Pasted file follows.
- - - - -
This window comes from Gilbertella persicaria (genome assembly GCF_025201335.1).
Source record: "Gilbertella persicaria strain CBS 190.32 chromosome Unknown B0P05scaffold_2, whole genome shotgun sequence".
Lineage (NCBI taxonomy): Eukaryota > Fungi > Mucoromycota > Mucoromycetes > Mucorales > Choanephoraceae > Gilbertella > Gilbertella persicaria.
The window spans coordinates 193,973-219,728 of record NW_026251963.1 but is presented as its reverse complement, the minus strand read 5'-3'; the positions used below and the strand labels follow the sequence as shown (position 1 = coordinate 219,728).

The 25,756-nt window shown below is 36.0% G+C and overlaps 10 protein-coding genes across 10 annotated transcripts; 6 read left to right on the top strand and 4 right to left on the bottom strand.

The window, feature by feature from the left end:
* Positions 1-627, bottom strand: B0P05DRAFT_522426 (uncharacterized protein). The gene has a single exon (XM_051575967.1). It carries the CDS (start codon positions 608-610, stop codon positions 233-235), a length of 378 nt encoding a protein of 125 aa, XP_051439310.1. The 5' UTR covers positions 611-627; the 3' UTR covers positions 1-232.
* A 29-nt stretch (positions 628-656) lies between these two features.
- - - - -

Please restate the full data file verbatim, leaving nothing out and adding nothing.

This window comes from Gilbertella persicaria (genome assembly GCF_025201335.1).
Source record: "Gilbertella persicaria strain CBS 190.32 chromosome Unknown B0P05scaffold_2, whole genome shotgun sequence".
Lineage (NCBI taxonomy): Eukaryota > Fungi > Mucoromycota > Mucoromycetes > Mucorales > Choanephoraceae > Gilbertella > Gilbertella persicaria.
The window spans coordinates 193,973-219,728 of record NW_026251963.1 but is presented as its reverse complement, the minus strand read 5'-3'; the positions used below and the strand labels follow the sequence as shown (position 1 = coordinate 219,728).

The 25,756-nt window shown below is 36.0% G+C and overlaps 10 protein-coding genes across 10 annotated transcripts; 6 read left to right on the top strand and 4 right to left on the bottom strand.

The window, feature by feature from the left end:
* Positions 1-627, bottom strand: B0P05DRAFT_522426 (uncharacterized protein). The gene has a single exon (XM_051575967.1). It carries the CDS (start codon positions 608-610, stop codon positions 233-235), a length of 378 nt encoding a protein of 125 aa, XP_051439310.1. The 5' UTR covers positions 611-627; the 3' UTR covers positions 1-232.
* A 29-nt stretch (positions 628-656) lies between these two features.